Why Cycling and Sustainability Go Together

Riding a bike is one of the best things you can do to reduce your carbon footprint on the planet we call home. When you make the choice to cycle, you are making a conscious choice to be healthier, and happier. It is also an opportunity to discover your city or town in a new way.

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In terms of carbon emissions, cycling produces some of the lowest of all transportation options. As bikes do not produce any emissions while riding, unlike internal combustion engine (ICE) vehicles, they are the best choice next to walking. Because bicycles are powered by people (aka our legs), there are no fossil fuels required to make the bicycle run. When it comes to electric bicycles, the carbon footprint depends on where the energy that charges their batteries comes from. If you charge your electric bicycle using energy derived from renewable sources, your footprint will be much lower.

 

When you live in a society that is designed for cycling and easier to cycle in, your town or city will overall produce a smaller carbon footprint than a city or town that caters to carbon-producing motor vehicles. The idling alone of ICE vehicles is a massive source of carbon dioxide in the atmosphere.

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Cycling is great for a high-functioning and healthy society. Although most people associate cities with lots of noise, it is mostly the large motor vehicles that make many cities so loud. This phenomenon is well-explained in this video from YouTube creator “Not Just Bikes”. When you limit, restrict or remove cars from city centres, you will notice that the area becomes significantly quieter. This is exactly what happened to a portion of Friedrichstraße in Berlin. What began as a pilot project during the COVID-19 pandemic has turned into a permanent fixture, with residents and others spending time in this area and overwhelmingly preferring the street closed to cars.

 

Next, let’s talk commutes. Although COVID-19 has forever changed the way people work and how often or how little they go in person to the office, many people still have work commutes. In the United States, most people commute to work in a car, and most car trips taken are done so alone. Although driving a car to work can be convenient and can seem like the easiest and best way to commute, the reality is much more nuanced. First off, cars come with exorbitant costs. If you own your car, you are losing money every day that you have it. A car that is bought new begins to lose value the second it is driven off the lot. Secondly, a car has many additional costs attached to it, and these costs are attached regardless of whether the car is new, used or leased. These additional costs are insurance, parking, maintenance and petrol, just to name a few. Compare that to the annual costs of a local public transport ticket, which are typically a fraction of car ownership costs. Finally, compare both of those to the annual cost of owning and riding a bicycle. Other than the initial bike purchase or rental cost and the occasional tire replacement or other maintenance, you will not shell out a cent. What’s not to love?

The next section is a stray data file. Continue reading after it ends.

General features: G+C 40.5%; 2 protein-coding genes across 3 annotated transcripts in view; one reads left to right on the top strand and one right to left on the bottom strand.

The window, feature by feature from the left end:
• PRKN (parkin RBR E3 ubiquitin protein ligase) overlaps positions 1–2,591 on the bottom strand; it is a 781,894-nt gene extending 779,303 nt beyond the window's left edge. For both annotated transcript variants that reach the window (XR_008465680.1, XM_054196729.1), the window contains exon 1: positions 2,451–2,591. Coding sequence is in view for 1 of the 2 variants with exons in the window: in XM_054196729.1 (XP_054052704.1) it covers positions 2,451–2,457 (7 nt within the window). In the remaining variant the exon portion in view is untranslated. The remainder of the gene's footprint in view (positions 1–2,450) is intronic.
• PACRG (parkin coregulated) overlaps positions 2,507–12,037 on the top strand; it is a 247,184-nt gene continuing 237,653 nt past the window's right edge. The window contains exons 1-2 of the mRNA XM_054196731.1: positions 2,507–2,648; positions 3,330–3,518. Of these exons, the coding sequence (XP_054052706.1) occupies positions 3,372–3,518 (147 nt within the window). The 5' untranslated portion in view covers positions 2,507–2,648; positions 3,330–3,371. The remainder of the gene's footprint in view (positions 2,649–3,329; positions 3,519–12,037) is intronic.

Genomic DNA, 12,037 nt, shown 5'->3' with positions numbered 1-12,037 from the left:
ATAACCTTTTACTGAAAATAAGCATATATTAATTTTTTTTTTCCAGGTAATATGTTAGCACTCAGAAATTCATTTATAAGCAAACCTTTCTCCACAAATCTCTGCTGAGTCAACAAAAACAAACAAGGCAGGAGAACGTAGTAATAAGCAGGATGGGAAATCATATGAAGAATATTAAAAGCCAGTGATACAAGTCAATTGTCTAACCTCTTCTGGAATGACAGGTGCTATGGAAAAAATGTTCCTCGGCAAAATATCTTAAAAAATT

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Next, let’s discuss road safety and cycling safety. Unfortunately, there are still too many cities, towns and countries that do not have adequate cycling infrastructure for their people. Since we are talking about sustainability, let’s relate that to road safety. If governments wanted to make their societies more sustainable and less reliant on fossil fuels like oil and gas, they would make bigger and better investments in cycling infrastructure in their cities, towns and countries. Investing in cycling infrastructure does not only improve the quality of our towns and cities but can typically be implemented at a fraction of the cost of road and car infrastructure.

 

There are numerous advantages to local and federal governments investing in cycling infrastructure. We need to push for political agendas that support sustainable development so that we can increase our chances of limiting global warming to 1.5 degrees celsius. Think about how many global emissions could be cut if even a small percentage of the globe switched from car to bike? We imagine it would be significant!

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